This is a mix of the above two ideas. Instead of only one card at random from each deck, each player gets two (I'm assuming there was a typo in the original post when they said "6 cards" and "one of each"). Each player can only keep three cards, and must sell the other three for water. This reduces the randomness of getting only three random cards while also increasing the initial starting resources for each player. This technique also falls victim to the critique about adding extra resources, but will give players cards so there isn't a bidding war over valuable ones. Of the suggestions I've seen, this seems like the best way to speed up the game because you get more resources and don't have to use them on bidding for cards.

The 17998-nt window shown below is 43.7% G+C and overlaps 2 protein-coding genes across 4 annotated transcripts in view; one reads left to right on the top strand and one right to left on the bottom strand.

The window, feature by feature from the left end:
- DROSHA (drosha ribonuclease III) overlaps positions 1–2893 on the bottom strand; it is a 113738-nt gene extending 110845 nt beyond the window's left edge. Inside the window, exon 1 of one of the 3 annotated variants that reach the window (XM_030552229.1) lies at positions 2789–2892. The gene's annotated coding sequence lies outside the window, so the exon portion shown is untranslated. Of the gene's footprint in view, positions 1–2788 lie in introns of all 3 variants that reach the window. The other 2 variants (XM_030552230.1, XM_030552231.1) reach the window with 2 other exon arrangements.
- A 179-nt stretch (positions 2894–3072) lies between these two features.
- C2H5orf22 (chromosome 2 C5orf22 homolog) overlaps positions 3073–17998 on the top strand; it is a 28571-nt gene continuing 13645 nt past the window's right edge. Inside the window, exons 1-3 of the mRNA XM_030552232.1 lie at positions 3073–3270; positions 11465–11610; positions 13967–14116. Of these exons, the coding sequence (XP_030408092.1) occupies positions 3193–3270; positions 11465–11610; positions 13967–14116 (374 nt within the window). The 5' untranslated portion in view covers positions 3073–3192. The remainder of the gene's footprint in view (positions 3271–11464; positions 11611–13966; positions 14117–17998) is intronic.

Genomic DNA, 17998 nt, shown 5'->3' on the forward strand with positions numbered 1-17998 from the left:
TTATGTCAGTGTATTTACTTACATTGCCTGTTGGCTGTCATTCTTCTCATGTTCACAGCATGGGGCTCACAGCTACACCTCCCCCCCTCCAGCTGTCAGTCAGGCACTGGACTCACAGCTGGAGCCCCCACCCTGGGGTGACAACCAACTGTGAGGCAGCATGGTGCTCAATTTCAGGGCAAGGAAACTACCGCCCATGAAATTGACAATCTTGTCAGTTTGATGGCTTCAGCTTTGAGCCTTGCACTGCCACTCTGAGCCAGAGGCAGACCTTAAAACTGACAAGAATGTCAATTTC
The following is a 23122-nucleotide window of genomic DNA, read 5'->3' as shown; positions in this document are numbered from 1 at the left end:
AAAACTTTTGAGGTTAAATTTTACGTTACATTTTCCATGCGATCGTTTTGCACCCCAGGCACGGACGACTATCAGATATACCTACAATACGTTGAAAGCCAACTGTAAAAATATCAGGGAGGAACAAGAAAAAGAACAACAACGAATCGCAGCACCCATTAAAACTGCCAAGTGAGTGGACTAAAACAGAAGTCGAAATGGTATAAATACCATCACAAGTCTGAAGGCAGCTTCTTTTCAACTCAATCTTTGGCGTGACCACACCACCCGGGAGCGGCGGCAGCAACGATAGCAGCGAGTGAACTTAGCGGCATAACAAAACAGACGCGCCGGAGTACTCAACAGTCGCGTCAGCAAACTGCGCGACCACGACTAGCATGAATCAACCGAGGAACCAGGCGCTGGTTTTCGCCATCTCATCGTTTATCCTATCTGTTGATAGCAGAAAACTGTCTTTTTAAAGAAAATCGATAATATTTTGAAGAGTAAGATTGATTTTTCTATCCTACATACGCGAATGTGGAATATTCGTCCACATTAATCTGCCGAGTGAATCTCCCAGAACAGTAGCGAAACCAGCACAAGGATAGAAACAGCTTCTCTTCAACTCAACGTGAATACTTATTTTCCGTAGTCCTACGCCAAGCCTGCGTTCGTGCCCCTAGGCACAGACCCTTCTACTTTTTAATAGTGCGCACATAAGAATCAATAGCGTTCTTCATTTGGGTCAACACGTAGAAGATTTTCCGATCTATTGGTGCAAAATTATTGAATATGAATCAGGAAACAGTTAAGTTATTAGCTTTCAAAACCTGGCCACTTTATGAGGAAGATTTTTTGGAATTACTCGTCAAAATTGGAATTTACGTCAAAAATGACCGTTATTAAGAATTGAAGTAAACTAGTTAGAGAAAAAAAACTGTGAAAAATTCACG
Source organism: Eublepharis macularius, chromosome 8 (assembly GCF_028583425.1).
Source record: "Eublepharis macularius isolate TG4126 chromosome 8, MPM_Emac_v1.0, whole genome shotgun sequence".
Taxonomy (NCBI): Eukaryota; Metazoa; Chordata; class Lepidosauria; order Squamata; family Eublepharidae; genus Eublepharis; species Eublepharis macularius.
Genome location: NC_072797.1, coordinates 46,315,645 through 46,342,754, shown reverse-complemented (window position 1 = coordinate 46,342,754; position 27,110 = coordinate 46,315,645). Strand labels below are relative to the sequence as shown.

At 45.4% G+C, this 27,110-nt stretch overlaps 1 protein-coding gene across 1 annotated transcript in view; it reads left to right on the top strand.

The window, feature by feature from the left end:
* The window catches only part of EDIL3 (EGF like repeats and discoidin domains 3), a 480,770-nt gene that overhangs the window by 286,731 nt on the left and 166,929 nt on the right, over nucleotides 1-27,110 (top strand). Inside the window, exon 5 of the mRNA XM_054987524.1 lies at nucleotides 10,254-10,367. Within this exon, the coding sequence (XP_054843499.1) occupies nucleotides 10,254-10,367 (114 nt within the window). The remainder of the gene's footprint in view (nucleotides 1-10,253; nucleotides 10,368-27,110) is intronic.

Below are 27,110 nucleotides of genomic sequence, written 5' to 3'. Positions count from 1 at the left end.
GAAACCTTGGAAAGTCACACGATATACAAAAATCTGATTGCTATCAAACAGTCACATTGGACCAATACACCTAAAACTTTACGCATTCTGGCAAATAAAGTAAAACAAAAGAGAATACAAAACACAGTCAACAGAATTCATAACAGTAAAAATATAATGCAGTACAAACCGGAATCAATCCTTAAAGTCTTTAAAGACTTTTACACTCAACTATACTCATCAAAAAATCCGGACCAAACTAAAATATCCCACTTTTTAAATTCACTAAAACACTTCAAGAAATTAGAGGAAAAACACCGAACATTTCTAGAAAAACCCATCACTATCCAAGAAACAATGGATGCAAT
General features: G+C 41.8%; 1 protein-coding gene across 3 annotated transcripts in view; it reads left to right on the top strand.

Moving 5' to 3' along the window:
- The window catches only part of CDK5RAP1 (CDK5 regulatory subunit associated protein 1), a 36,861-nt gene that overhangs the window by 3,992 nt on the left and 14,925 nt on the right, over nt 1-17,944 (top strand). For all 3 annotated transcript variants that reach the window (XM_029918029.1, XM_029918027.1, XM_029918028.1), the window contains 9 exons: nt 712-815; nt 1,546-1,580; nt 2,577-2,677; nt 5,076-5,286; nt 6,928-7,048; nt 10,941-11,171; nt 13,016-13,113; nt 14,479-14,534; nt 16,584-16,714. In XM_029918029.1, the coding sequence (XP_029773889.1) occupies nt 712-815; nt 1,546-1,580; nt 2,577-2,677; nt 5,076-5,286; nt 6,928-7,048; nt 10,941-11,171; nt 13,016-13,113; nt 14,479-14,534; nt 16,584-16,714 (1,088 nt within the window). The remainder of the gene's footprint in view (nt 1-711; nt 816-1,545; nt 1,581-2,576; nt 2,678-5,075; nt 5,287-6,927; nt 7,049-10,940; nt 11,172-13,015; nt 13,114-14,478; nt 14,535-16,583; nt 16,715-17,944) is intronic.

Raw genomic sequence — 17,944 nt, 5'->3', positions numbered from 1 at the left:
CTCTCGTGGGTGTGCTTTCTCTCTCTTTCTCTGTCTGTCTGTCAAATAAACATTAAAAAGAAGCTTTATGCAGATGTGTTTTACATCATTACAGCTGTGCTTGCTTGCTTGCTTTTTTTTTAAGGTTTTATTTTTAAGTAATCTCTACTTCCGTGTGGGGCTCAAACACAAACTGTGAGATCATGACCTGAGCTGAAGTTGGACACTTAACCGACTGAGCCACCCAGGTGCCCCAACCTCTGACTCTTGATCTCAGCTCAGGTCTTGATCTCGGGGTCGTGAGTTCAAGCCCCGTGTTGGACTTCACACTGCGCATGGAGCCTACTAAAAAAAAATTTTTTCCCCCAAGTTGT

Enforce Time Limits
In that same thread, a user suggests two things that enforce limits on the amount of time players take to play since a lot of slowdowns happen because of decision making (discussed in the section on why you can't speed High Frontier up). He suggests:
(b) impose a time limit on auctions; (c) have everyone prepare what they want to do during their turn while they wait for their turn, so when their turn comes up, they are all ready to go;
A lot of games slow down when people aren't prepared for their next turn or haven't thought about their potential actions ahead of time. One of my all-time greatest pet peeves in Magic: the Gathering is when a player takes an inordinately long amount of time to make a decision, especially when they decide to either take no action or ultimately don't do anything complicated anyway. The player playing mono-red isn't going to deal with the enchantment that's keeping everybody from attacking; stop wasting everybody's time while you pretend you might have an answer. Tangent aside, the inability for people to make decisions in a timely fashion will cause problems, so try to reinforce the idea that people should have some foresight and have a good idea about their next move. There's another question on B&CG that deals specifically with this problem here.